Mavis would have been proud of Jane Caro, the writer and documentary maker, last week, when she delivered stirring speeches at the annual ‘Mavis Robertson International Women’s Day’ events held by Women in Super. Caro managed to make even the men present both laugh out loud and sigh with despair. It was a masterful performance.
Caro, whose 12th book, ‘Accidental Feminists’, was published early last year, spoke to full houses of, mainly, women in Sydney, Melbourne and Brisbane last week, ahead of the actual International Women’s Day today (March 9). Her speeches were all off-the-cuff but undoubtedly were years in their making.
Caro, the entertainer, became particularly poignant when she spoke about all the women she’d met on her promotional tour for the latest book over much of the past year. Some of the stories were very sad. The saddest were about the “good” girls; the ones who in their younger years did as they were told. Their ambition was to “meet a spunk, get married, have children and live happily ever after,” she said. “There’s been a lot wrong with that scenario throughout history.”
The book is, she said, the life story of many people over 50. Caro is a youthful 62. Of her 12 books, three were novels. She made four series of documentaries for the ABC. She is still married to her own “spunk” who she met in her late teens. If it wasn’t for him, her retirement super would have been insufficient to maintain any sort of dignified lifestyle.
The fastest growing cohort among the homeless in Australia is women over the age of 55. How can that be? Caro asks. She is a part of the first generation of Australian women who earned their own money. “We were pitied by many because we didn’t have a husband. We went to university and were influenced by the women’s lib movement… The ones who ended up living out of their cars were the good girls, the ones who did what they were told…”
But those who went to university and valued their independence, such as her, were not only revolutionary in going out to get jobs, they were still doing most of the household domestic work and the caring work for the family. “It’s at least a triple job,” she said. “It’s a penalty that women face for the rest of their lives when they become mothers. It’s no wonder that when young women look at us, they are filled with anxiety. It’s just too bloody hard.” It was time for men to do 50 per cent of the domestic work and 50 per cent of the caring work.
“Child care should be free and provided in the same way as public schooling is provided. We are one of the richest countries in the world, yet we have one of the most expensive child-care systems… We should be furious about this. I can tell you who are furious: women over the age of 50. They have the shits big time.”
As everyone in the super industry knows, women are disadvantaged within the super system for several reasons, one of which, according to Caro, is a “lifetime of inequality”. This leads to poverty for women in old age. “It is our right to have an equal part in society. Otherwise, it is a betrayal.”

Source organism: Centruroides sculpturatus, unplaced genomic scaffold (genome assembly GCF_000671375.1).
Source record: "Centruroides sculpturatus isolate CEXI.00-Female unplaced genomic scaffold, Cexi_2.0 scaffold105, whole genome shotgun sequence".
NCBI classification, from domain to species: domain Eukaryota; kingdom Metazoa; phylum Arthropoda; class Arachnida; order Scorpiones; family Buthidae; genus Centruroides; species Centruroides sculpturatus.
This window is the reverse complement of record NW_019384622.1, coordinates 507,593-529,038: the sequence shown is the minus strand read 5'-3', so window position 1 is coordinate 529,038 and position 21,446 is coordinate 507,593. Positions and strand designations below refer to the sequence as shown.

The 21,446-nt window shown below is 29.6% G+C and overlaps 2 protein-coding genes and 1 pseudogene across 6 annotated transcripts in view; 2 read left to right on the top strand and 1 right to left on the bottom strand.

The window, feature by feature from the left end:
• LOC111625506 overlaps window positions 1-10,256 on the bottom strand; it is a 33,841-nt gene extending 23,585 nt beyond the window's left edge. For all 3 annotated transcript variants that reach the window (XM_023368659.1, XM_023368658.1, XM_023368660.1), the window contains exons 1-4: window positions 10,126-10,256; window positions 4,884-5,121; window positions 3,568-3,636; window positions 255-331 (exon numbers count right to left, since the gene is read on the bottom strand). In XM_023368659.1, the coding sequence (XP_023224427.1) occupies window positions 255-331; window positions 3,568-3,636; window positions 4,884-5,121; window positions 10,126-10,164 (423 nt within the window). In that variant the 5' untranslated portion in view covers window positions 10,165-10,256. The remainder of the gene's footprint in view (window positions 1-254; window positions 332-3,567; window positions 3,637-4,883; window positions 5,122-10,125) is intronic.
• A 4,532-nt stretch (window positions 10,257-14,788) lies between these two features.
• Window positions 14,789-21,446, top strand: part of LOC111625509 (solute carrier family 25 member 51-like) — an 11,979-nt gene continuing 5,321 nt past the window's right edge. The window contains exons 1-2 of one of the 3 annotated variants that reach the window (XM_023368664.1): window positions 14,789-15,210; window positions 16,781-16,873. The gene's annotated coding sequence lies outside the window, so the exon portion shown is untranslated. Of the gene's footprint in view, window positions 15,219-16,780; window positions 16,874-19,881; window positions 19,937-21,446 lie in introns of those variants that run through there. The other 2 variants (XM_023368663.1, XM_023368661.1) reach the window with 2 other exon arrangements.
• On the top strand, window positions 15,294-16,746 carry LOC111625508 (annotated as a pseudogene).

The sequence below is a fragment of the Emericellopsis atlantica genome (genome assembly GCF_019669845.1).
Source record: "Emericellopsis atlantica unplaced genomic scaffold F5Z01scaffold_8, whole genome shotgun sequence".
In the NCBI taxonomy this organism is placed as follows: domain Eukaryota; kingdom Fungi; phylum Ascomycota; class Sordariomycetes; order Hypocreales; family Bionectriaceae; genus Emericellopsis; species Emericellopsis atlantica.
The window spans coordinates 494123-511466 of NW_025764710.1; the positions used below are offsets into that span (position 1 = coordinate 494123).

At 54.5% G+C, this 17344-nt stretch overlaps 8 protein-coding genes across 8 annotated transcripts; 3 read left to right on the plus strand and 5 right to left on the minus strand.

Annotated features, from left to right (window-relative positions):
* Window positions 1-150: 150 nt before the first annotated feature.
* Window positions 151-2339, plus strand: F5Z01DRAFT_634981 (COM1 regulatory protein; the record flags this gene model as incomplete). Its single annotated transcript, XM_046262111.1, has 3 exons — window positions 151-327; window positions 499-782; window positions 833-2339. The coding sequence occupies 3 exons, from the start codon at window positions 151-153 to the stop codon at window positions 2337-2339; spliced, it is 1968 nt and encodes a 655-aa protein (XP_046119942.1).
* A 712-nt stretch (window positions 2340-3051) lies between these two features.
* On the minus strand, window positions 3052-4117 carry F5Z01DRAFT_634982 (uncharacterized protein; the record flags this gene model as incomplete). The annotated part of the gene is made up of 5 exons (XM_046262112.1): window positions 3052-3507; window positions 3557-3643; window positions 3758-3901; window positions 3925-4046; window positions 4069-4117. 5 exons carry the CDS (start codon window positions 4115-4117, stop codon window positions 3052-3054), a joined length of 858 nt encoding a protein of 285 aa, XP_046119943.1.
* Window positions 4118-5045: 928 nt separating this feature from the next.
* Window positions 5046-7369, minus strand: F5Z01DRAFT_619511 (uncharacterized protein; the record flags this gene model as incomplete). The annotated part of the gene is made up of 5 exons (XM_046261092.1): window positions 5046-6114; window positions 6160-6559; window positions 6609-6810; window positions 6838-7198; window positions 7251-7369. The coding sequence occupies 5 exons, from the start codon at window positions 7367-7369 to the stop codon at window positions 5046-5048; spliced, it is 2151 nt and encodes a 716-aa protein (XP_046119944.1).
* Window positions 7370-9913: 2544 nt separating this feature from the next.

She suggested that the world needed quotas for influential positions for women. “I’m sick of it,” she said. “I don’t have enough time to wait for things to improve.” The three reasons why she was behind quotas, as a part of affirmative action, were:
- We won’t get lasting change without them. “Everyone in the advertising industry can tell you that you can change attitudes but it is a lot harder to change behaviours.” Using the analogy of a significantly reduced road toll following the introduction of random breath testing for drivers in most states, she said: “Quotas are the random breath testing of feminism”. We can’t leave it to people’s good will.
- Australia has quotas already. For example, the reason the hapless Barnaby Joyce was a deputy prime minister for a time was because of a quota system. “Surely it won’t surprise you to hear that he was not elected under a merit system. Politics is full of quotas among the factions and the senators from different states.”
- “And the most important reason, is that pesky little 100 per cent quota which has operated in favour of men for 2,000 years which has given men a leg-up and an advantage over time. People say we should look at quotas of, say, 30 per cent for women. That should be the target, they say. If we were really going for ‘even stevens’, it should be a 100 per cent quota for women for the next 2,000 years.”
Next WIS scholarships open for applications
The Women in Super scholarships for NSW members to attend their choice from a variety of short post-graduate courses presented by the University of NSW’s Australian Graduate School of Management were launched at the WIS lunch in Sydney last week.
Lata McNulty, the NSW chair for WIS, said it was the fifth year of the partnership with AGSM. She reminded attendees that the late Mavis Robertson was a “great leader and a formidable woman” who fought for many other causes as well as the advancement of women, such as peace and disarmament. “She was not a woman you said ‘no’ to,” McNulty said.
Alison Brown, the head of brand and communication at the AGSM and the uni’s business school, said that it was important that members had the opportunity to attend various short courses to help with their career paths. There were more than 40 courses to choose from.
Info on the scholarships: www.womeninsuper.com.au